There was a fashion a few months back among politicians and
commentators to come up with a definition of what political normality
will look like in Northern Ireland when it eventually comes.
Murals have been a prominent symbol of segregation
I'm sure you can guess how they went, "You'll know the troubles are finally over for good when unarmed police officers can stroll through Crossmaglen in South Armagh on morning patrol...", that kind of thing.
Well, by the same token you'll know that the province has a normal property market when house-hunting couples no longer have to keep an eye open for the Union Jacks or Irish tricolours on lamp-posts or the kerbstones painted in national colours which mark out different areas as "belonging" to one community or the other.
Sense of separateness
Those tribal markings are not there simply to serve as aggressive and hostile celebrations of identity - they are clearly designed to ensure that no-one of "the wrong sort" would even consider moving in.
In other words, they consolidate sectarianism in the housing market.
They tend to be found in lower-income housing areas (people further up the income scale tend to find more subtle forms of sectarian self-definition) and they are an important technique for reinforcing the sense of separateness and division which remains a defining characteristic of Northern Irish society even in this time of relative peace.
There are signs though, that all this could be beginning to change.
At Enniskillen, in County Fermanagh, a new red-brick development built in conjunction with a local housing association has been explicitly designed as a mixed community.
All the householders - Catholic, Protestant and Eastern European - have signed up to a contract in which they agree there'll be no fluttering flags or painted kerbstones. Carran Crescent in effect, will be neutral ground.
One of the first residents, Michelle Irvine said simply: " I want to mix with all different kinds. I don't want to know whether they are Protestant or Catholic. I'm interested in whether they are a good neighbour or not."
Now admittedly, as signs of hope go, this is a fairly small one - 94% of social housing in Northern Ireland is still effectively segregated along sectarian lines.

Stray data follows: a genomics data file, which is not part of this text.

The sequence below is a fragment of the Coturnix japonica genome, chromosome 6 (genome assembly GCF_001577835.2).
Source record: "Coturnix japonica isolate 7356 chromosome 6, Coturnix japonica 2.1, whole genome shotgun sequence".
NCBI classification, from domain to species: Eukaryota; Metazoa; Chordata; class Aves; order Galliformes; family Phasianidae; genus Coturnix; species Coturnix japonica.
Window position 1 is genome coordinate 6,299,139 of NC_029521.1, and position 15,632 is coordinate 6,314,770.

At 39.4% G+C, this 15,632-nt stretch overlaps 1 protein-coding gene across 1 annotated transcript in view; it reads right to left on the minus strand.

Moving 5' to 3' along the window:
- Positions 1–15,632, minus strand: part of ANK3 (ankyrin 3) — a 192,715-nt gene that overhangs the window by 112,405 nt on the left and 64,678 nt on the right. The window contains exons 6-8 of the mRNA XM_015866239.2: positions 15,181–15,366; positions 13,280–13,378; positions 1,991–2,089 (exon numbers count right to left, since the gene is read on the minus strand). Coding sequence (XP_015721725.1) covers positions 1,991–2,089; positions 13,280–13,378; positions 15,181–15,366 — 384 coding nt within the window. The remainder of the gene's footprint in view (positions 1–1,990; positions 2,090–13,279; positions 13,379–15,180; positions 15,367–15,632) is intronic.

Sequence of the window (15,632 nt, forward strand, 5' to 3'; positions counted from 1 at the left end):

But it is hope nonetheless. There are plans for integrated schemes in more small towns around the province, and even for a city centre area in Belfast not far from the Shankill Road, one of the historic homes of uncompromising loyalism.
There's no reason in theory why this kind of social experiment in the property sector can't act as a catalyst for change in the future, just as the drive for integrated education has had an impact (albeit a less than overwhelming impact) on Northern Ireland's tradition of sectarian schooling.
We know that changes in housing policy can be a significant hope for the future precisely because we know what a significant role that the issue played in the past.
House prices have been rising quickly in the province
One of the cases which helped give the Civil Rights movement momentum in 1968 was a decision by a council in Dungannon, County Tyrone, to award a local-authority-owned house to the unmarried secretary of a Protestant politician rather than to Catholic families with children who were on the housing waiting list.
In the early 1970s, when sectarian violence appeared to be running out of control, tens of thousands of men, women and children were forced to move house, mainly in Belfast, abandoning mixed streets in favour of safer areas where they could guarantee to be surrounded by 'their own'.
Northern Ireland is more stable and more peaceful these days, and the residents of Carran Crescent are entitled to look to the future with optimism.
But there's another sense too, in which stories about property these days in Northern Ireland have a more positive feel to them.
House prices in the province have been shooting up of late, even faster than those in Britain.
The city of Newry, just on the northern side of the Irish border, recorded the highest rise of any individual town over the last 10 years - 371%.
Now of course, that's not straightforward good news - there are issues about the affordability of homes for first-time buyers, and for lower-income families.
But for Northern Ireland it is good news - after all, it means that the news here these days, is pretty much like the news elsewhere in the property price-obsessed UK.